Americans who are married but only minimally educated are the demographic sector most likely to give birth. This entails two key factors: Many more babies are born in wedlock than out of it. Also, dropping out of high school means potentially being unmonitored and independent while also being spectacularly fertile. And then there are those who drop out of high school because they got pregnant.
8. If you're a 15- to 17-year-old girl and your sexual partner is six or more years your senior, you're nearly four times more likely to become pregnant than a 15- to 17-year-old girl whose partner is two years older or less.
Why do older guys tend to impregnate teenage girls more often? Domar speculates that a relationship between a teen and an adult "is a more controlling relationship, in which he wants you to prove that you love him—and the older the man, the more likely he is to expect sex." (Granted, in most states he's also a sex offender committing statutory rape.) "A 15-year-old boy might think he's lucky if he just gets to second base," Domar says.
9. If you're a woman with a Ph.D., there's a 34 percent chance that you'll never have a child.
When it comes to degrees, size matters. Because by the time a woman completes that dissertation, she might be well into her 30s or early 40s. Fertility drops precipitously with age, sinking to 50 percent by age 30 and 5 to 15 percent by age 40, "so the longer you wait, the more fertility challenges you have," Ni says.
10. If rising housing values in your area have recently increased the value of your home by $10,000, you're 1.2 percent more likely to have a child than if the value of your home had dropped or stayed the same.
"Housing wealth shocks," as these bursts of income are known, make the addition of a child suddenly seem more affordable. "This is a small but positive effect," says Michael Lovenheim, an assistant professor in the Department of Policy Analysis and Management at Cornell University who studies this subject. He notes that the opposite is also true: A 10 percent drop in income is associated with a 0.03 percent decline in childbearing likelihood over a lifetime.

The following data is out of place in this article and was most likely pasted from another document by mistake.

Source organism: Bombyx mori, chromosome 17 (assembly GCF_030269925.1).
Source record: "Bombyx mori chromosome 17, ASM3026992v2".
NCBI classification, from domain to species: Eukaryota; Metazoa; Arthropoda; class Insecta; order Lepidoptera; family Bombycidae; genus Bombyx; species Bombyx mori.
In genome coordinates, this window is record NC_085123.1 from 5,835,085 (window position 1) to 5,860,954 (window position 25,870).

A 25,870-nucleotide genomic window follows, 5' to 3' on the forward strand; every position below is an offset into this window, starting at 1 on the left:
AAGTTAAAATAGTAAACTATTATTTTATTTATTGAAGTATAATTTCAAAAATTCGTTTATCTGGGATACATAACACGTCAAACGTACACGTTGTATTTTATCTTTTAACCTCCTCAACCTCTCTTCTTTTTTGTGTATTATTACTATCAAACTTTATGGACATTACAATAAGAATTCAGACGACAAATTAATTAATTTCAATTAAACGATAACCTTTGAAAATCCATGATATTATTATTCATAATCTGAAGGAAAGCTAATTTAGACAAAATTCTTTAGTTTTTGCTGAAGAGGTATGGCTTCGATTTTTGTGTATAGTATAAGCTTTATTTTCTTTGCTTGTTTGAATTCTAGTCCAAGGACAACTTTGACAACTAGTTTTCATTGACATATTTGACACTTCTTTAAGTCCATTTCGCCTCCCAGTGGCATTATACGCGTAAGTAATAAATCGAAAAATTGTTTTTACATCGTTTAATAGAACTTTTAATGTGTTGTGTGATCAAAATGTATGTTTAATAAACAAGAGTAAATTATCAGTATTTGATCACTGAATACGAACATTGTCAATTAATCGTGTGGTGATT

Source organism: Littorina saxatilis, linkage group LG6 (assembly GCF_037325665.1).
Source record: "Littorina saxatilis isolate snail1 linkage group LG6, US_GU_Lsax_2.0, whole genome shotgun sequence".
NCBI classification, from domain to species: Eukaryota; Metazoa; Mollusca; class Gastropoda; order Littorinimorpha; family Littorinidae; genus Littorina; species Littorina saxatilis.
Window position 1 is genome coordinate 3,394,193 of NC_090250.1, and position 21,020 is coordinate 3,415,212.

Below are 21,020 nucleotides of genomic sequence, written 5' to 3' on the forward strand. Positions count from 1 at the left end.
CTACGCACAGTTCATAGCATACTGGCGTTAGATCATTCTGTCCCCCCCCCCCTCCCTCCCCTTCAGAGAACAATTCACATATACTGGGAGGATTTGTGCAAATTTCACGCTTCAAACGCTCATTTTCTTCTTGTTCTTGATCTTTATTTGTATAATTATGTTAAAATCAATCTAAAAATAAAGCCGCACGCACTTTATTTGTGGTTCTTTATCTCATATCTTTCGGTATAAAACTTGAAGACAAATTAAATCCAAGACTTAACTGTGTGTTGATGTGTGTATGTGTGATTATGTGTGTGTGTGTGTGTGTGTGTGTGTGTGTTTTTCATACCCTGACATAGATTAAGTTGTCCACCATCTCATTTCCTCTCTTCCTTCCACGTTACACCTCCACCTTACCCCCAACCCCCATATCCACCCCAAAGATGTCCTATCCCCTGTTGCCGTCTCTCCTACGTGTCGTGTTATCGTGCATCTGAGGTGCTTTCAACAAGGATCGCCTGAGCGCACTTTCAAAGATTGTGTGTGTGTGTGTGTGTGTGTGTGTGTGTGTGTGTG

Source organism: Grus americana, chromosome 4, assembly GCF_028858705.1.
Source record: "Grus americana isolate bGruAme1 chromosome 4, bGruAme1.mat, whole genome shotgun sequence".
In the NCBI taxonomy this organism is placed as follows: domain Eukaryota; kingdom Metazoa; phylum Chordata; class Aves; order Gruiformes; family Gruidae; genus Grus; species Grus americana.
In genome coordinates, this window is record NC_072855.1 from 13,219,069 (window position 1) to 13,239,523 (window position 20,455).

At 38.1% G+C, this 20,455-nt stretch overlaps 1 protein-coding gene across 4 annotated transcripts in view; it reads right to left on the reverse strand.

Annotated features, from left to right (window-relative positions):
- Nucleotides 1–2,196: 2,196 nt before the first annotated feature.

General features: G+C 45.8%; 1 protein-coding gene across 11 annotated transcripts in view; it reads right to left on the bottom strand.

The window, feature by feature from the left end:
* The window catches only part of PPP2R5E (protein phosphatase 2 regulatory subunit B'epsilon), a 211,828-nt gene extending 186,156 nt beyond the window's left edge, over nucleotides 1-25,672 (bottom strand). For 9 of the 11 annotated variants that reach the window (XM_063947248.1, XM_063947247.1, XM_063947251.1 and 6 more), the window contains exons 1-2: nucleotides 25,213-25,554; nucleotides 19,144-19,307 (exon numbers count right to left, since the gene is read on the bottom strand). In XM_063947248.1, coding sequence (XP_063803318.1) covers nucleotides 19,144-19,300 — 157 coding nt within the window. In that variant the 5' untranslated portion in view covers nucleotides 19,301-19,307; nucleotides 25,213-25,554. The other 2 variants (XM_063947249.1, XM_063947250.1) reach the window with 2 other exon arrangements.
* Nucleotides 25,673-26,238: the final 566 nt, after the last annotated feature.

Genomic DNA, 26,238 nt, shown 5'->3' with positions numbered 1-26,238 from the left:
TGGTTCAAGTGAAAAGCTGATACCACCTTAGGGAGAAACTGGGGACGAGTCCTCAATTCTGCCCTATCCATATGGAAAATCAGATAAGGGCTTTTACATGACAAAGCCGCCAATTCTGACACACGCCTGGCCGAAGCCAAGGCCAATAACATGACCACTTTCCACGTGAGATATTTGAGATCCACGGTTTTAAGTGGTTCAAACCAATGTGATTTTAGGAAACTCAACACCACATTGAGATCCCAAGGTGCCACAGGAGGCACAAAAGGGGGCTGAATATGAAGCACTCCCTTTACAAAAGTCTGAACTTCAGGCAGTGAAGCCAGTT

11. If you never get married, there's a 44 percent chance that you'll still have a baby at some point in your life.
Then again, there's a 56 percent chance that you won't. Marriage raises the likelihood of childbirth. This might also explain why Utah is the state with both the highest marriage rate and the highest birth rate.
12. But if you never get married and you have a college degree, the chance that you'll have a child drops to 15 percent.
Add in the education factor, and college-educated never-marrieds are the Americans least likely to procreate.
13. If you smoke, you're 30 percent less likely to conceive than a nonsmoker.
This is a reflection of smoking’s health effects, not any kind of social trend. "Smoking ages your eggs," Domar explains. "A 25-year-old smoker is as fertile as a 35-year-old nonsmoker—and in fertility terms, 10 years is like death. People think that if they quit smoking, they can turn around and get pregnant right away." No such luck. Aged eggs can't turn back the clock. "Nicotine has been found in the fluid where eggs develop," Domar says.
14. If you're a teenage girl who is in a relationship with a gang member, you're nearly twice as likely to become pregnant than teenage girls who are not involved with gang members.
The study that produced this statistic also found that girls' being gang members themselves had no effect on pregnancy rates. "There are some cultures in which, for a man to be accepted as a man, he has to get a girl pregnant," says Domar. In those realms, she says, "the credo is that a true man knocks up his girlfriend."
15. If you live in Arizona, you're 4 percent less likely to have a baby now than you would have been last year.
Arizona was the state with the largest change in birth rate between 2007 and 2008. Interestingly, of the 25 states included in a Pew study linking birth rates to the recession, Arizona also showed the second-largest decline in per-capita income from 2006 to 2007. By contrast, North Dakota, which had the nation’s largest growth in per-capita income, was also one of only five of those states whose birth rate increased.
Anneli Rufus is the author of Party of One: The Loners' Manifesto and the Nautilus Award-winning Stuck: Why We Don't (or Won't) Move On, and the coauthor of still more, including Weird Europe and The Scavengers' Manifesto. In 2006, she won a Society of Professional Journalists award for criticism.